New-look DNA Bill adopted

14 August 2013 - 09:23 By Denise Williams
Gene therapy works by modifying a patient's DNA to combat a specific disease, and has been experimented with to treat everything from blindness to depression and brain wasting diseases.
Gene therapy works by modifying a patient's DNA to combat a specific disease, and has been experimented with to treat everything from blindness to depression and brain wasting diseases.
Image: Supplied

THE "DNA Bill" intended to strengthen the police's powers to collect samples for forensic examination and to store DNA profiles has been adopted by the National Assembly's oversight committee.

THE "DNA Bill" intended to strengthen the police's powers to collect samples for forensic examination and to store DNA profiles has been adopted by the National Assembly's oversight committee.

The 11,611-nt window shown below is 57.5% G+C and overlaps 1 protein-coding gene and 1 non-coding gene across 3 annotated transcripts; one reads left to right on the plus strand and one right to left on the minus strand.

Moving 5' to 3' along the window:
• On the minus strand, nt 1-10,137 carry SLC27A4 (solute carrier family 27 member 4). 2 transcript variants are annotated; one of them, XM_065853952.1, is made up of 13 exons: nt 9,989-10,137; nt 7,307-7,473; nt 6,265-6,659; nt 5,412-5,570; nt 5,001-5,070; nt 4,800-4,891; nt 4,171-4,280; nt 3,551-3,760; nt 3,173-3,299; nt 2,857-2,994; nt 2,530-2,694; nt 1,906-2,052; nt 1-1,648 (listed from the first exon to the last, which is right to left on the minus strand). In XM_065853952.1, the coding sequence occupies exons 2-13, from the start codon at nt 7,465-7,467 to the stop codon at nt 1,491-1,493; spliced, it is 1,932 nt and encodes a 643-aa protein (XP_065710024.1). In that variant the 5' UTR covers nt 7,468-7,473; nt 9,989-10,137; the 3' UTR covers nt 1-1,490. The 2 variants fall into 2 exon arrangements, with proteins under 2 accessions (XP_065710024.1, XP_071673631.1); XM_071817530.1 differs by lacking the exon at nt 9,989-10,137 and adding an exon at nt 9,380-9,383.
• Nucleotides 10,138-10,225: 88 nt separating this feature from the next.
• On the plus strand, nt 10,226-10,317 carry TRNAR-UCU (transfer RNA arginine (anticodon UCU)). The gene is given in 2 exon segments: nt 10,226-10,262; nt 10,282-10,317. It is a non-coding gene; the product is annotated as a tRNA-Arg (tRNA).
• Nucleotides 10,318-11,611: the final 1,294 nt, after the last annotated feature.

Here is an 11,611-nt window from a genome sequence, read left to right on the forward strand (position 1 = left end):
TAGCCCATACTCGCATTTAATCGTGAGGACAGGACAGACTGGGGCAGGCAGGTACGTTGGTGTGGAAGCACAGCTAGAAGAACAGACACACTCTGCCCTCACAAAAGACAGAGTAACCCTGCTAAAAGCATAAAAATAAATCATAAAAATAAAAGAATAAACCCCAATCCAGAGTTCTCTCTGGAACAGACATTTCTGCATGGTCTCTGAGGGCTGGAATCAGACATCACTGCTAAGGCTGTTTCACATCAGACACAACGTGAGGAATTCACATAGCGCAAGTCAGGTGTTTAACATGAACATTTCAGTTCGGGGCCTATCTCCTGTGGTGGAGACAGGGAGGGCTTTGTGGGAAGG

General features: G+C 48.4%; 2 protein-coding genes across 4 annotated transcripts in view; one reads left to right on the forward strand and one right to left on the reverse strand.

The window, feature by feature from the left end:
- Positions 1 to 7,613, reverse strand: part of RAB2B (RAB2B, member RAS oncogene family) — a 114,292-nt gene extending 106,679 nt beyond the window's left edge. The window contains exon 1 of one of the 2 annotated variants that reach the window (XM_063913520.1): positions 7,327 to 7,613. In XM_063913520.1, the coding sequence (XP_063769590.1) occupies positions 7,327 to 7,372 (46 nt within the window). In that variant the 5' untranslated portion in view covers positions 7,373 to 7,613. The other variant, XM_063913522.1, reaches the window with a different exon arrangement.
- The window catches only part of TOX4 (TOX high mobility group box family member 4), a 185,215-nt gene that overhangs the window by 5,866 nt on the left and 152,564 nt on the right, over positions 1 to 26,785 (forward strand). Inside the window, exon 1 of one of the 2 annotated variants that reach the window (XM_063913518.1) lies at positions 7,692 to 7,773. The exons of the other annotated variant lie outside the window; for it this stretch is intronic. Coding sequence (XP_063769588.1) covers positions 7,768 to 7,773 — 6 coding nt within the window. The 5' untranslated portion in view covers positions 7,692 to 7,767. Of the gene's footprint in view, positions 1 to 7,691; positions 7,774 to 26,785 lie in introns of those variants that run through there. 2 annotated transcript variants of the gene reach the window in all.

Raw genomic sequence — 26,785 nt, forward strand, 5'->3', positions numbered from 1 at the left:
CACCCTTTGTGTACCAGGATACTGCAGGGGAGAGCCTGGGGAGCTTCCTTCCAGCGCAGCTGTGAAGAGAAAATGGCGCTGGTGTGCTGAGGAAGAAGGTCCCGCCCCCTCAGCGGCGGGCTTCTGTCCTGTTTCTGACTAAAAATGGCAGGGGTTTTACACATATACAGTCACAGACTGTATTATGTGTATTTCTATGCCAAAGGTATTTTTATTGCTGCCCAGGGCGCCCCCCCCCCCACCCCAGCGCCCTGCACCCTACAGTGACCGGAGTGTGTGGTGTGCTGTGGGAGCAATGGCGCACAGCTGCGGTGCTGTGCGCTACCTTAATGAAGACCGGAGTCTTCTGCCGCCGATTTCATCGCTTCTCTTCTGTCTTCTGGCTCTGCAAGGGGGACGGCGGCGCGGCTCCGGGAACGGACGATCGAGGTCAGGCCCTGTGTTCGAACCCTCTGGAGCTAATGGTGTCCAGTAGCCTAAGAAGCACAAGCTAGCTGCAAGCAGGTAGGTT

Speaking to the portfolio committee on the police yesterday, police divisional commander for technology management services Lieutenant-General Bonginkosi Ngubane said it was estimated that the systems necessary for the implementation of the Criminal Law (Forensic Procedures) Amendment Bill would be in place within 511 days of its being signed into law.

The department has allocated R148-million over the next three years to develop the system.

The bill was introduced in parliament five years ago but was criticised as unconstitutional and open to abuse. In its re-drafted form, it stipulates that DNA samples can be taken only by specially trained police officers who must work as unobtrusively as possible. The crimes in connection with which samples may or must be taken have been limited to serious offences such as murder, treason, torture, and firearm-related and sexual offences.

The samples would have to be destroyed after being examined but the DNA profiles generated from them would be stored.